• 1/3 cup thinly sliced red onion. This can be left out.
• 2 tbsp olive oil
• 1 tsp lemon zest, or lime
• 2 tbsp lemon juice, or lime
Combine ingredients and let stand for 15 minutes before adding to salad ingredients to infuse flavors.
Hoonah Blueberry Corn Salad
• 1 cup fresh or thawed blueberries
• 6 cups of cooked sweet corn
• 1/2 cup crumbled feta cheese
Combine ingredients in a large bowl and mix. Add dressing. Garnish with more chives.
• 3 tablespoons olive oil
• 3 tablespoons white balsamic vinegar
• 1 tablespoon minced fresh chives, plus more for garnish
• 3/4 teaspoon salt
• 1/4 teaspoon pepper
Combine ingredients in a small bowl and whisk. Pour the dressing over the salad and mix.
Gustavus Blueberry Honey Chia Seed Jam
• 3 cups fresh or thawed blueberries
• 2 teaspoons finely grated lemon zest
• ¼ cup fresh lemon juice
• 3 tablespoons honey
• ¼ cup chia seeds
Bring blueberries, lemon zest, lemon juice and honey to a simmer in a medium saucepan over medium heat and cook, stirring occasionally, just until blueberries begin to burst, about 5 minutes.
Use a spoon to lightly mash about half of the berries to release their juices.
Increase heat to medium-high and bring to a boil.
Cook, stirring occasionally, until juices are reduced by half, 5-10 minutes.
Remove jam from heat; taste and add a bit more honey if you prefer it to be sweeter.
Return to a boil, then stir in chia seeds; cook 1 minute to soften seeds.
Let jam cool slightly, then transfer to heatproof jars or containers.
Cover and let cool completely.
Chill until ready to use. It keeps for a couple of weeks in the fridge and a couple of months in the freezer.
We hope you enjoy these recipes. We know that some lovers of blueberries don’t like blueberries in salads or with vegetables at all. So, we decided to give you the low sugar chia seed jam recipe so that you can still enjoy a healthier jam. Alaska’s blueberries are some of the most nutritious blueberries in the world. Let’s try to get the most out of them.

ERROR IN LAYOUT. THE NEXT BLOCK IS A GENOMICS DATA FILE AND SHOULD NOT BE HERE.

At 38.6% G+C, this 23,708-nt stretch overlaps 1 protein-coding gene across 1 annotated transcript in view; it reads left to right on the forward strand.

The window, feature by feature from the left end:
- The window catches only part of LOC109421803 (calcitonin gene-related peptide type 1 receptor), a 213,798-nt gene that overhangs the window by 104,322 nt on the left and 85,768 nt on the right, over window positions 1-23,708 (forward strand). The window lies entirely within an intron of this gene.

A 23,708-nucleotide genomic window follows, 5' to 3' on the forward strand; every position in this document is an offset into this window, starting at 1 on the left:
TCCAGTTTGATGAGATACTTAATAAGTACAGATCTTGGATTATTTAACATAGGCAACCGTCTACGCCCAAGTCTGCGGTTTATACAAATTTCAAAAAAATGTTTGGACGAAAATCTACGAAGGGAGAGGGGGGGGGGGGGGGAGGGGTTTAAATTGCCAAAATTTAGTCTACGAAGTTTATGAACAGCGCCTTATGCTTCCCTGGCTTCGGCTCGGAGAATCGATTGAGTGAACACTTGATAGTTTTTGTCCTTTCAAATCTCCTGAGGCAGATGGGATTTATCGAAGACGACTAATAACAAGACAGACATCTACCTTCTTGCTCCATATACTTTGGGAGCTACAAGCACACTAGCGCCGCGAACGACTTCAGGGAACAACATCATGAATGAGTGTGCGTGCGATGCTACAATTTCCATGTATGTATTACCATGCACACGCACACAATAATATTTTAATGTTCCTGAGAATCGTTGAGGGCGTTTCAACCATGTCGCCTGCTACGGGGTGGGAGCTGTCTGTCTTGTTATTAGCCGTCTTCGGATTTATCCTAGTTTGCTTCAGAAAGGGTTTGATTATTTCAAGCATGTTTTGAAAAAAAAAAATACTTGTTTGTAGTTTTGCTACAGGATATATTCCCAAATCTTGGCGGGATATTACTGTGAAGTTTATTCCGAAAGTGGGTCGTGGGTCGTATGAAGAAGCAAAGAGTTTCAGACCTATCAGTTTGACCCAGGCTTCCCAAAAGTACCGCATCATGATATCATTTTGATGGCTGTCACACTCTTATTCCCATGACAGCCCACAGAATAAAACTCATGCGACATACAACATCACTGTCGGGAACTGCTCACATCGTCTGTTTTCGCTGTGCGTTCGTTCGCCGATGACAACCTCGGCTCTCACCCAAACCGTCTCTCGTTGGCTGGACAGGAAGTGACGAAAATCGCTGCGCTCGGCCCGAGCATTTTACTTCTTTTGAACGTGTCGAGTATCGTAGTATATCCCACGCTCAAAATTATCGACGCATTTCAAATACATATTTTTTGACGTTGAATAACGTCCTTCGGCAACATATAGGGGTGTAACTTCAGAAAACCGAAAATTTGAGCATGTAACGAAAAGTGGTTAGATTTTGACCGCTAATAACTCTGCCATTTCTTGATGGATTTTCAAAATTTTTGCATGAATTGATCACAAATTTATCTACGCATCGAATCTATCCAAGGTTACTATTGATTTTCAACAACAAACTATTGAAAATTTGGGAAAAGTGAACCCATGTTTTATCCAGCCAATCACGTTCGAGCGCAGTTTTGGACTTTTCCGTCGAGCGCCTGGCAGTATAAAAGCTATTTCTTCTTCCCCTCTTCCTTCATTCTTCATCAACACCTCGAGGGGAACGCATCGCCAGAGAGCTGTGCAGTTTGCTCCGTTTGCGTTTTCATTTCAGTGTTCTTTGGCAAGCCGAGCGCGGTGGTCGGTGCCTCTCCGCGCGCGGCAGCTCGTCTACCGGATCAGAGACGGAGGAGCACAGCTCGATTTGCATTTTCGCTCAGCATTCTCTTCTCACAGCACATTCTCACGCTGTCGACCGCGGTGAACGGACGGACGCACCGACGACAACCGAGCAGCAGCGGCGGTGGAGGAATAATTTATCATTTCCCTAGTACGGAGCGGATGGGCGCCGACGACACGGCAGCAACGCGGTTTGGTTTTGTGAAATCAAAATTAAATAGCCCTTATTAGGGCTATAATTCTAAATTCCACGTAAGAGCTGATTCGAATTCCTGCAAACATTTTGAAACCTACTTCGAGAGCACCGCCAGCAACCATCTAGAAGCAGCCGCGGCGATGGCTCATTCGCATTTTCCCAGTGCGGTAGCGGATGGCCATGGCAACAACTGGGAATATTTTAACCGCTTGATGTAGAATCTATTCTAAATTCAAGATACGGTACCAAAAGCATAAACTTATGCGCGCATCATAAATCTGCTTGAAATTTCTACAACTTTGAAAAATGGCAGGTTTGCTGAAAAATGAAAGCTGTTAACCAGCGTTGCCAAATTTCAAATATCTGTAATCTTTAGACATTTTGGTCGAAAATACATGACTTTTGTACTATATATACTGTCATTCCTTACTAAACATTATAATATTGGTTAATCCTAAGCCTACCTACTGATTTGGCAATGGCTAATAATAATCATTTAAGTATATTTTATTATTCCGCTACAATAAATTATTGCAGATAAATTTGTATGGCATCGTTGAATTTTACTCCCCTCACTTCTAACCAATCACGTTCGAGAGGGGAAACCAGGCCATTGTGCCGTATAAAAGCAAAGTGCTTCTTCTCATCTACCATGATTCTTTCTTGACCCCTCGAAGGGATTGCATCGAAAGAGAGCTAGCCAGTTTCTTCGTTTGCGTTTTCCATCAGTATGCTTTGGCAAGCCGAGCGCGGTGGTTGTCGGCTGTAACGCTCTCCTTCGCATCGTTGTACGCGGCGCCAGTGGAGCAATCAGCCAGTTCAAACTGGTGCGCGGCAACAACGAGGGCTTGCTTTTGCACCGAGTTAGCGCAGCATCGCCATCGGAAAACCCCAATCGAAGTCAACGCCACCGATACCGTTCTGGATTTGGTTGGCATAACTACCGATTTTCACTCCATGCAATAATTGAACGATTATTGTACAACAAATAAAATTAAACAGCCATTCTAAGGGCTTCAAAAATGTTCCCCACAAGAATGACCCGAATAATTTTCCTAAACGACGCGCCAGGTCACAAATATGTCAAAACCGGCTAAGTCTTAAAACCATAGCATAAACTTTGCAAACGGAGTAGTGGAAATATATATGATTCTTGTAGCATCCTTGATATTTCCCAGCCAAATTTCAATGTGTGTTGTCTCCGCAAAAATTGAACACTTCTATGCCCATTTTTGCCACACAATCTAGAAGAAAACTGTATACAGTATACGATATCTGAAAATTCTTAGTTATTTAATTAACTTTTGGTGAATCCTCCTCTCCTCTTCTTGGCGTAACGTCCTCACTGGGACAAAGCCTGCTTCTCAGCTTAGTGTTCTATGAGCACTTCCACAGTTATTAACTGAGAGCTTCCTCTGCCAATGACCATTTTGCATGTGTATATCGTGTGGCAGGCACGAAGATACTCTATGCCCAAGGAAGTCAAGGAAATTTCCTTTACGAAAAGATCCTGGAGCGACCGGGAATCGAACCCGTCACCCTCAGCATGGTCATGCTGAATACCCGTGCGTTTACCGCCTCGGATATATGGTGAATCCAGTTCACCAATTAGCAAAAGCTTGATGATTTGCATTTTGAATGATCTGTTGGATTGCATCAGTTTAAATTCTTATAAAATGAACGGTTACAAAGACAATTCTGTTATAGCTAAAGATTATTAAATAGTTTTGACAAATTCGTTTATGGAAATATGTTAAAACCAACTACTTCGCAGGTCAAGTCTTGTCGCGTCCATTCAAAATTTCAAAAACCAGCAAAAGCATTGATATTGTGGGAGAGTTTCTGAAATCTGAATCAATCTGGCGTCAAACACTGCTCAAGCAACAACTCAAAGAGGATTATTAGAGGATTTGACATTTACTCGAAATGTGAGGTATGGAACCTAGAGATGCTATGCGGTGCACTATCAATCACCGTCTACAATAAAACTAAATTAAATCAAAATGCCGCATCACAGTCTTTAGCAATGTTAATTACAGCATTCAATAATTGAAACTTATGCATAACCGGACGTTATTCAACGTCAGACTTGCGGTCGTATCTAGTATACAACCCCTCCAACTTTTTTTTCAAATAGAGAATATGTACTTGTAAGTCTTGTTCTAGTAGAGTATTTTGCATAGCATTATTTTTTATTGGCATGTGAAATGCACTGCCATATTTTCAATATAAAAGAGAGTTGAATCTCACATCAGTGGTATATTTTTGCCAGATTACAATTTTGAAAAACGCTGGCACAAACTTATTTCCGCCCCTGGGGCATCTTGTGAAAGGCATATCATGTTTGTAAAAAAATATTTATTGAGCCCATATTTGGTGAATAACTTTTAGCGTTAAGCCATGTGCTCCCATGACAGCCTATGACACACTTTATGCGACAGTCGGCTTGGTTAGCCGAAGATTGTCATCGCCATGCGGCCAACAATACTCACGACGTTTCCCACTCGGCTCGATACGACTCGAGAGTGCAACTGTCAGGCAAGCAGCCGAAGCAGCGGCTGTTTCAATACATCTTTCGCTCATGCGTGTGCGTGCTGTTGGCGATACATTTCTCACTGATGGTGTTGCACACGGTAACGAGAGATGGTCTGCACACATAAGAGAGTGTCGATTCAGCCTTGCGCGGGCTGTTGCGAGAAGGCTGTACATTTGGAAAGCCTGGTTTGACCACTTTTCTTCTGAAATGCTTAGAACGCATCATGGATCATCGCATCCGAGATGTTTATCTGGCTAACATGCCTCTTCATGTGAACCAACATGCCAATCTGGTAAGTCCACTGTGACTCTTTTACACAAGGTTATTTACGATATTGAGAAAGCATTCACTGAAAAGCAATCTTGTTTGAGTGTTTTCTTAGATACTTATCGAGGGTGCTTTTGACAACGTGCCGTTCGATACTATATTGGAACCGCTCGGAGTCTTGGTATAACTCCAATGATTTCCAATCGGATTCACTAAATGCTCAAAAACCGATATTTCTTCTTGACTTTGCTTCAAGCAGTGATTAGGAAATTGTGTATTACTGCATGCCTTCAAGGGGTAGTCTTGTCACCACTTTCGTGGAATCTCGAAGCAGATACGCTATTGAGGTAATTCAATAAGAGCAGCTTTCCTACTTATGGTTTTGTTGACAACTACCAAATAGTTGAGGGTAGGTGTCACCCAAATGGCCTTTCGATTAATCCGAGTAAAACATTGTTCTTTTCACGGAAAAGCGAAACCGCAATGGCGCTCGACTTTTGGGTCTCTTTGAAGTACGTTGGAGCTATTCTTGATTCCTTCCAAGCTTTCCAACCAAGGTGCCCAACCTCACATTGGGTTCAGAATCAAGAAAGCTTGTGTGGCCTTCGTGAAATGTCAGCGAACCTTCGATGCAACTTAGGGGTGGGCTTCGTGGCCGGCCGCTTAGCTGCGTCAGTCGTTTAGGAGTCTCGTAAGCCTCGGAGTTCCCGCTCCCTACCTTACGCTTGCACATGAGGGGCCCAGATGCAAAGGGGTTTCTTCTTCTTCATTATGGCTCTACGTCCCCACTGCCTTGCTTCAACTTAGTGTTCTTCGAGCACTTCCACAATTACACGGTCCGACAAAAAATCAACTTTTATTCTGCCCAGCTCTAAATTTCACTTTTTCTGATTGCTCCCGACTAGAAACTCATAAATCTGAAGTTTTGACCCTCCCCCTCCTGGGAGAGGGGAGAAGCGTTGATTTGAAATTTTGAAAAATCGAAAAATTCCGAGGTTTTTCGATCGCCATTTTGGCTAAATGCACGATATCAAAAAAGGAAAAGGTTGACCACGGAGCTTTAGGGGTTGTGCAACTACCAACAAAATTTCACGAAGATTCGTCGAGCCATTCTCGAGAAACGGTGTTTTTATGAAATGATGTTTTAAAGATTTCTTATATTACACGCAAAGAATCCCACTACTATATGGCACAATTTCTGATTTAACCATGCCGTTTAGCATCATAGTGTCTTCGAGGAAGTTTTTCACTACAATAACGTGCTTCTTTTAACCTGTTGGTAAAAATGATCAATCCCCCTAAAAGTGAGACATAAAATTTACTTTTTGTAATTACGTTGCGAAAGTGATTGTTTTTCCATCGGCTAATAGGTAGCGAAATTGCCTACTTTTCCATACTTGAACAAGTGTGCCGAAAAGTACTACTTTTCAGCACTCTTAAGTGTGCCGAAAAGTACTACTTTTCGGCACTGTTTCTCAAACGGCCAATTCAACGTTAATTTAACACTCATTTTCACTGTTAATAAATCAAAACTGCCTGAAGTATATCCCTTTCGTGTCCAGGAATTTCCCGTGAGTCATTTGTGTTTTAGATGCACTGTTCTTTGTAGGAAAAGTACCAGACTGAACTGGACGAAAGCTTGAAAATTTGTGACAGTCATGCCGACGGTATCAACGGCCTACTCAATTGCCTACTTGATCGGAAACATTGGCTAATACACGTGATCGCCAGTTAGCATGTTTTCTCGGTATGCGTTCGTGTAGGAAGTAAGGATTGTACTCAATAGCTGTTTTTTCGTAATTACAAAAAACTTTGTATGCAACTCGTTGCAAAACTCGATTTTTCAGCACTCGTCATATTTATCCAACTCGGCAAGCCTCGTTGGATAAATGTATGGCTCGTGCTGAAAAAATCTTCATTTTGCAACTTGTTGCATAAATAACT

Some top shelf berries
The University of Alaska Fairbanks Cooperative Extension Service lists the oxygen radical absorption capacity value (ORAC) for blueberries, which shows the overall antioxidant activity. Store-bought cultivated blueberries have a high ORAC value of 24. Alaska’s blueberries beat any blueberry on the shelf.
• Blue Huckleberry 111
• Dwarf Blueberry 85
• Bog Blueberry 77
• Alaska Blueberry 76
• Wild Blueberry (Lower 48) 61
• Cultivated Blueberry 24
Turn your hard-earned wild blueberries into yummy healthy meals. Experiment with a variety of the ingredients with your blueberries. If you don’t like lemons, try lime. If you don’t like lime, try oranges. If you don’t like zesty, try raspberries or strawberries. We all have a different palate and it’s just about finding the combination that your taste buds love.
Here are some substitution ideas.
Any salad greens — romaine, green leaf, red leaf, wild greens, and more.
Any cheeses — Swiss, Gouda, parmesan, smoked cheeses, and more.
Any nuts or seeds — pecans, cashews, walnuts, almonds, sunflowers seeds, and more.
Any fruits — apples, strawberries, watermelon, and more.
(If you don’t like blueberries, try red huckleberries.)
• Vivian Mork Yéilk’ writes the Planet Alaska column with her mother, Vivian Faith Prescott. Planet Alaska publishes every other week in the Capital City Weekly.